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A bat is seen flying over the open ocean for the first time ever

In an unprecedented discovery, scientists from Oregon State University (OSU) documented the first-ever sighting of a hoary bat over the open ocean, shocking scientists while shedding new light on the mysteries of nature and the unexpected journeys of terrestrial mammals.

This discovery came during a research cruise aimed at studying marine mammals and seabirds in the Humboldt Wind Energy Area, approximately 30 miles off Northern California’s coast.

This area is known for its potential in offshore energy development and, interestingly, is a region where hoary bats are frequently found deceased at land-based wind power facilities.

Hoary bat’s journey over open ocean

Will Kennerley, an OSU faculty research assistant and the first to spot the bat, alongside his colleagues, captured this rare moment and later detailed their observations in the Journal of North American Bat Research.

The sighting occurred under clear skies just after 1 p.m. on October 3, 2022, highlighting the bat’s robust and migratory nature.

“I have spent a lot of time at sea in all oceans of the world, and I’ve seen a lot of amazing things,” said Lisa Ballance, director of OSU’s Marine Mammal Institute. “A hoary bat was a first for all of us. It’s a reminder of the wonder of nature, and of its vulnerability.”

Unveiling the mystery of the hoary bat

Hoary bats are known for their impressive flying capabilities, migrating across North America from breeding to wintering areas.

Despite being regular visitors to places like the Farallon Islands near San Francisco and Bermuda, no records existed of a hoary bat being observed from a ship in North American offshore waters until this event.

The researchers aboard the R/V Pacific Storm, including Kennerley and marine ecologist Leigh Torres, were part of the MOSAIC Project, led by Ballance.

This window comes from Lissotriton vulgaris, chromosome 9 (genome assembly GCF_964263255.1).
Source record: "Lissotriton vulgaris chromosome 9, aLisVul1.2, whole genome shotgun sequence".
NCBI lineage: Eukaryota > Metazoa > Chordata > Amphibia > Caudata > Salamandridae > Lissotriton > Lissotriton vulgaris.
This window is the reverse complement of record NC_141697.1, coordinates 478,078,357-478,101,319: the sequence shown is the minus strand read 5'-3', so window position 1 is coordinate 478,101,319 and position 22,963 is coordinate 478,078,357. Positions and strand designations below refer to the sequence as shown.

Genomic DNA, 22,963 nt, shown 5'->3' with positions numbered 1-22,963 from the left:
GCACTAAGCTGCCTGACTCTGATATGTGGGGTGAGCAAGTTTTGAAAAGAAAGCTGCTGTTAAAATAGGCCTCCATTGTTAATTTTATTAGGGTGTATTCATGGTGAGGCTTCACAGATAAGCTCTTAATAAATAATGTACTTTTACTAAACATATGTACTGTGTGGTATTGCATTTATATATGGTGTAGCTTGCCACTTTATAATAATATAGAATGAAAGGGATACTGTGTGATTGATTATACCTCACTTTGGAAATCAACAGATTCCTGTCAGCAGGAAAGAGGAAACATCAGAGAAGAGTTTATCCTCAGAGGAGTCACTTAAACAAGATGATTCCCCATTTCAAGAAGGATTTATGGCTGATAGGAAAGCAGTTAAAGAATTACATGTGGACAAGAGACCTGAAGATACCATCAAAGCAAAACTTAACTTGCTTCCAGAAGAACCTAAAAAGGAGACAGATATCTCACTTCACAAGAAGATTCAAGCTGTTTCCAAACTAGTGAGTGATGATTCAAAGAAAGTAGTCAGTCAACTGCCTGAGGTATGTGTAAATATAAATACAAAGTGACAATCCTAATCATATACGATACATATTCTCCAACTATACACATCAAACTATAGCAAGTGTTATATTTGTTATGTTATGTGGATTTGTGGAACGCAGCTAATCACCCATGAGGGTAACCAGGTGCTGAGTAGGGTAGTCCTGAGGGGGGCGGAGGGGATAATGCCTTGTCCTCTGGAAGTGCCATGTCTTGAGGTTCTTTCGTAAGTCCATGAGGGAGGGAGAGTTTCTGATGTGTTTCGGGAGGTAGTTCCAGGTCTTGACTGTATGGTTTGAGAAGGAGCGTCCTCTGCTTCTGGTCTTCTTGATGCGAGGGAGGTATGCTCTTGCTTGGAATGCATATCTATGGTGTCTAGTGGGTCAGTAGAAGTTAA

This four-year initiative aims to study the distributions and densities of seabirds and marine mammals around potential offshore wind energy areas.

Documenting the first open ocean bat sighting

The unexpected appearance of the hoary bat, flying between 5 and 10 meters above the ocean surface and nearing the vessel to within 50 meters, underscores the importance of field research in revealing unforeseen aspects of wildlife behavior.

Kennerley, who photographed the bat, remarked on the significance of such unexpected findings.

“We of course didn’t set out to look for bats at sea, but this demonstrates the value of having observers out on the water ready and able to document unexpected observations like this,” said Kennerley. “I think surprises like this are one of the most exciting parts of doing science.”

The sighting raises concerns about the hoary bat’s future, especially considering a 2019 study led by OSU-Cascades indicating a decline in its population in the Pacific Northwest.

High flyers: Migratory might of the hoary bat

Bats play crucial roles in ecosystems worldwide, offering services such as pollination, pest control, and seed dispersion. However, they face significant threats from wind energy production and diseases like white-nose syndrome.

Wind turbines, for example, can cause fatal injuries to bats through collision and barotrauma, a condition resulting from rapid atmospheric pressure changes.

This sighting within a leased offshore wind energy area emphasizes the need for further research on the potential risks offshore environments pose to bats.

“Our study only documents a single individual but nonetheless suggests a greater need for studies looking at threats bats may face at sea,” Kennerley concluded, highlighting the importance of continued monitoring and research.